With the law of privacy in social media communications evolving, the one constant take-away from court cases looking at social media use and monitoring in the workplace is a reliance on fact-dependent judicial decision making.  Even through there is not yet a clear legal standard upon which to judge an employer’s actions, or even a seminal line of cases, what is apparent is a judiciary willing to dig into the facts of a case and fashion remedies that seem objectively fair based upon an employee’s expectation of privacy.  This continues to reinforce the need to develop clear social media policy and then to communicate, train and give examples of what is expected and how the employer will enforce its expectations.

A recent example is the U.S. District Court for the District of New Jersey’s decision in Ehling v. Monmouth Ocean Hosp. Serv. Corp., D.N.J., motion to dismiss granted in part and denied in part 5/30/12, where an employee stated a claim that survived a motion to dismiss for invasion of privacy based on a supervisor’s access to the contents of her “friends-only” Facebook page.  This access was gained through one of the employee’s Facebook friends who felt compelled by the employer to grant “friend access.”  The claim was based upon a theory of invasion of privacy under New Jersey common law.  The fact-based decision making adopted by the court made the claim unable to be resolved on a motion to dismiss.

What makes the case interesting is that the electronic communications were not publicly accessible, but not entirely private either – as any user of Facebook knows, posts are public but only to “friends.”  The court noted, “what is clear is that privacy determinations are made on a case-by-case basis, in light of all the facts presented.” The court examined what is a reasonable expectation of an employee when it comes to social media privacy, “Privacy in social networking is an emerging, but underdeveloped, area of case law[,]” the court said.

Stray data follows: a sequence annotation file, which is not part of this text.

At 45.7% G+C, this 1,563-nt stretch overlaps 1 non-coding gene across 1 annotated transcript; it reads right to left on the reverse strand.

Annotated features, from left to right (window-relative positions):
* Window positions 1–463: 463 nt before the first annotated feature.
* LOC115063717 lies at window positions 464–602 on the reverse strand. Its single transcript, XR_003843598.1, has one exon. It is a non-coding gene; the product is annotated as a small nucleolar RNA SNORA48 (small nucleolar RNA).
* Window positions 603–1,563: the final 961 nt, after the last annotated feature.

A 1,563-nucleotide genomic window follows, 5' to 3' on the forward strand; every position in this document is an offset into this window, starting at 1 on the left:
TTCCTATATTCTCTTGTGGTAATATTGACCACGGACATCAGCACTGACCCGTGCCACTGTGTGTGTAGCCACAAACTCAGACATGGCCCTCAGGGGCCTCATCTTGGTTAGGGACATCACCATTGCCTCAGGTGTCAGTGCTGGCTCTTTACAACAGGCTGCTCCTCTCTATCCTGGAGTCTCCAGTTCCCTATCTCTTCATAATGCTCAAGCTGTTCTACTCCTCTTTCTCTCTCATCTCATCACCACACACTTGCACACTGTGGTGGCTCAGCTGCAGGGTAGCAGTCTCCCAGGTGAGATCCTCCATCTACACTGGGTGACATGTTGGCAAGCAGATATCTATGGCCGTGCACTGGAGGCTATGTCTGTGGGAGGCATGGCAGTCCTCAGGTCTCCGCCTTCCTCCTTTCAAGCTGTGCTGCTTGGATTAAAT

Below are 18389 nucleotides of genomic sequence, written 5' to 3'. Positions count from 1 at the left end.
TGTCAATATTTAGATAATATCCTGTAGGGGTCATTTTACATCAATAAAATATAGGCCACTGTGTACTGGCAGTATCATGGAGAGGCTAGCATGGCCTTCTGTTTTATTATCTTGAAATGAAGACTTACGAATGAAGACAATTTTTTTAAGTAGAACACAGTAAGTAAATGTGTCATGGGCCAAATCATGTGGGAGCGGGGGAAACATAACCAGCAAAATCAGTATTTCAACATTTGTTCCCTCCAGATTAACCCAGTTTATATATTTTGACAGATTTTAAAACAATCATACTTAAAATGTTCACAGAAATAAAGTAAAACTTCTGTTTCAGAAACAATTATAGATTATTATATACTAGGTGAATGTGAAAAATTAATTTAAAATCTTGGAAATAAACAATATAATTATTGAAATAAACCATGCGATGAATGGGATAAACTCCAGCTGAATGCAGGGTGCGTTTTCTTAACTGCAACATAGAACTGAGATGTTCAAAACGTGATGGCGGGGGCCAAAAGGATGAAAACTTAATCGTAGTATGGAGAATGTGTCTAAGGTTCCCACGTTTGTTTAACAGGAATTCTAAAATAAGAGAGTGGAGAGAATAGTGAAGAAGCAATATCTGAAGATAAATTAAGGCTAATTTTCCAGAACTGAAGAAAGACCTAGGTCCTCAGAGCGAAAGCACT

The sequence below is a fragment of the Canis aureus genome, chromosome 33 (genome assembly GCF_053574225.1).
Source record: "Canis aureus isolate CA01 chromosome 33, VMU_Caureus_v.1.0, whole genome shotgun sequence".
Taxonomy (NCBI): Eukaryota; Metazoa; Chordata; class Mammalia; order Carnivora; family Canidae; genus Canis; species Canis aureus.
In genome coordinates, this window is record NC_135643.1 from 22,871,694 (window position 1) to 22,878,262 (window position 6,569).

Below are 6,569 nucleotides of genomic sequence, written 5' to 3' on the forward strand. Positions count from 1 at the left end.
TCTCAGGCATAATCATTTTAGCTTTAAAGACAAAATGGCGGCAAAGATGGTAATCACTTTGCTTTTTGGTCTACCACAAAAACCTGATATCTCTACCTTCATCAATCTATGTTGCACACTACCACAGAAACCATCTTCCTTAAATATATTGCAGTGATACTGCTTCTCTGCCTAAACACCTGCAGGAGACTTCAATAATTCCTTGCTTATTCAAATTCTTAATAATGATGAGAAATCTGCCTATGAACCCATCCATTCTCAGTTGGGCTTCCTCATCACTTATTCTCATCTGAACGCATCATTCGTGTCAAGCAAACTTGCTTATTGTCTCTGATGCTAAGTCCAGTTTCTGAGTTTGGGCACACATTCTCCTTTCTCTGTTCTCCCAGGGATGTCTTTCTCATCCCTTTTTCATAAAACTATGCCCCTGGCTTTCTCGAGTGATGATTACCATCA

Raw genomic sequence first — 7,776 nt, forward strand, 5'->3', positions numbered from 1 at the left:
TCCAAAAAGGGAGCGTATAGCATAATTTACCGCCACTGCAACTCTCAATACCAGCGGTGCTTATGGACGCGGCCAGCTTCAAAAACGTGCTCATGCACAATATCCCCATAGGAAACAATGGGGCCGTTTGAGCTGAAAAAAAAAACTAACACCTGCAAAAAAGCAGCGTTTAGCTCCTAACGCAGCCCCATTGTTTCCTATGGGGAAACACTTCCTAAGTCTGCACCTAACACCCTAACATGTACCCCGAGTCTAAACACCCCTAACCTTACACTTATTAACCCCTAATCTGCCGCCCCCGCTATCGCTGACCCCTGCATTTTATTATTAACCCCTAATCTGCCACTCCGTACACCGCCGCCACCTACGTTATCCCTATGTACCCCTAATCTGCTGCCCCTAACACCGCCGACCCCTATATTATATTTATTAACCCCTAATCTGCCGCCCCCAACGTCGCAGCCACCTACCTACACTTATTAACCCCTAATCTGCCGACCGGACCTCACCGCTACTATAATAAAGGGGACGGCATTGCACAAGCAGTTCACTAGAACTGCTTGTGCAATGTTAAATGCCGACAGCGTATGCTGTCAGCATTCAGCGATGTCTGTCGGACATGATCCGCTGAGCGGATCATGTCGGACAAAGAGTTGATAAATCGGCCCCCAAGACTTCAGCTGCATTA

Some cases set no reasonable expectation of privacy for material posted on the public internet, United States v. Gines-Perez, 214 F. Supp.2d 205 (D.P.R. 2002); Yath v. Fairview Clinics NP, 767 N.W.2d 34 (Minn. Ct. App. 2009) (MySpace posting, even to only a handful of authorized “friends,” was “public” for purposes of an invasion of privacy claim based on the publication of private facts.) Others find a privacy expectation, such as Pure Power Boot Camp Inc. v. Warrior Fitness Boot Camp LLC, 587 F. Supp.2d 548 (S.D.N.Y. 2008), finding a reasonable expectation of privacy in personal, password-protected email stored on a third-party server, even though the employee accessed the server while at work.

Understanding that the law of privacy and social media in the workplace is fluid, many courts, such as Ehling here, are refusing to dismiss as a matter of law privacy claims and instead are sending the issues to a jury to determine the reasonableness of the expectation of privacy, “Plaintiff may have had a reasonable expectation that her Facebook posting would remain private, considering that she actively took steps to protect her Facebook page from public viewing[,]” the court held.